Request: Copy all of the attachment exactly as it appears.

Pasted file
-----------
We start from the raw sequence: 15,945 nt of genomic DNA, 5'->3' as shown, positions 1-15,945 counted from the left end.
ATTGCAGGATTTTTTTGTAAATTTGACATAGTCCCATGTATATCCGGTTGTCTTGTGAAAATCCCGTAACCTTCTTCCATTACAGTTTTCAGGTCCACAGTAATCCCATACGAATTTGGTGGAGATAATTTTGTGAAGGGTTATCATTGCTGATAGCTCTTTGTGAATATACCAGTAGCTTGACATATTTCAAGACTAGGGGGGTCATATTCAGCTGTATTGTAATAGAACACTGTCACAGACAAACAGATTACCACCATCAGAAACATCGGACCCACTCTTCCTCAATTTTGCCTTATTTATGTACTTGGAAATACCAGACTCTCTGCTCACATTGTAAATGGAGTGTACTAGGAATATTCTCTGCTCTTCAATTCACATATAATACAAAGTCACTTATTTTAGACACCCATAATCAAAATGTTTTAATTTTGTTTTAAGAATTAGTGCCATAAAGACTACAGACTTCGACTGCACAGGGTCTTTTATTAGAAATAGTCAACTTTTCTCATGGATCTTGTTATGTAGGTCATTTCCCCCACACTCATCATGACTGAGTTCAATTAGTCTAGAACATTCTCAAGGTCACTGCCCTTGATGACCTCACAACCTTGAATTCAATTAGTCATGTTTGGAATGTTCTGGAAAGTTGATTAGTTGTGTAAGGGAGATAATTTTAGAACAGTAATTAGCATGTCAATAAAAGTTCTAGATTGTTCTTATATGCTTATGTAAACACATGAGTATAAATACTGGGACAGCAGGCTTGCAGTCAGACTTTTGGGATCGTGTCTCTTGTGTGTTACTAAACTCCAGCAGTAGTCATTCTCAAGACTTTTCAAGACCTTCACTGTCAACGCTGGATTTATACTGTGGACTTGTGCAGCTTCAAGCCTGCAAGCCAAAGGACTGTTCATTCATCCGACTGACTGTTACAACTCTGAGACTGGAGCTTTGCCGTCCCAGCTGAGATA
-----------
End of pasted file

We start from the raw sequence: 15,945 nt of genomic DNA, 5'->3' as shown, positions 1-15,945 counted from the left end.
ATTGCAGGATTTTTTTGTAAATTTGACATAGTCCCATGTATATCCGGTTGTCTTGTGAAAATCCCGTAACCTTCTTCCATTACAGTTTTCAGGTCCACAGTAATCCCATACGAATTTGGTGGAGATAATTTTGTGAAGGGTTATCATTGCTGATAGCTCTTTGTGAATATACCAGTAGCTTGACATATTTCAAGACTAGGGGGGTCATATTCAGCTGTATTGTAATAGAACACTGTCACAGACAAACAGATTACCACCATCAGAAACATCGGACCCACTCTTCCTCAATTTTGCCTTATTTATGTACTTGGAAATACCAGACTCTCTGCTCACATTGTAAATGGAGTGTACTAGGAATATTCTCTGCTCTTCAATTCACATATAATACAAAGTCACTTATTTTAGACACCCATAATCAAAATGTTTTAATTTTGTTTTAAGAATTAGTGCCATAAAGACTACAGACTTCGACTGCACAGGGTCTTTTATTAGAAATAGTCAACTTTTCTCATGGATCTTGTTATGTAGGTCATTTCCCCCACACTCATCATGACTGAGTTCAATTAGTCTAGAACATTCTCAAGGTCACTGCCCTTGATGACCTCACAACCTTGAATTCAATTAGTCATGTTTGGAATGTTCTGGAAAGTTGATTAGTTGTGTAAGGGAGATAATTTTAGAACAGTAATTAGCATGTCAATAAAAGTTCTAGATTGTTCTTATATGCTTATGTAAACACATGAGTATAAATACTGGGACAGCAGGCTTGCAGTCAGACTTTTGGGATCGTGTCTCTTGTGTGTTACTAAACTCCAGCAGTAGTCATTCTCAAGACTTTTCAAGACCTTCACTGTCAACGCTGGATTTATACTGTGGACTTGTGCAGCTTCAAGCCTGCAAGCCAAAGGACTGTTCATTCATCCGACTGACTGTTACAACTCTGAGACTGGAGCTTTGCCGTCCCAGCTGAGATA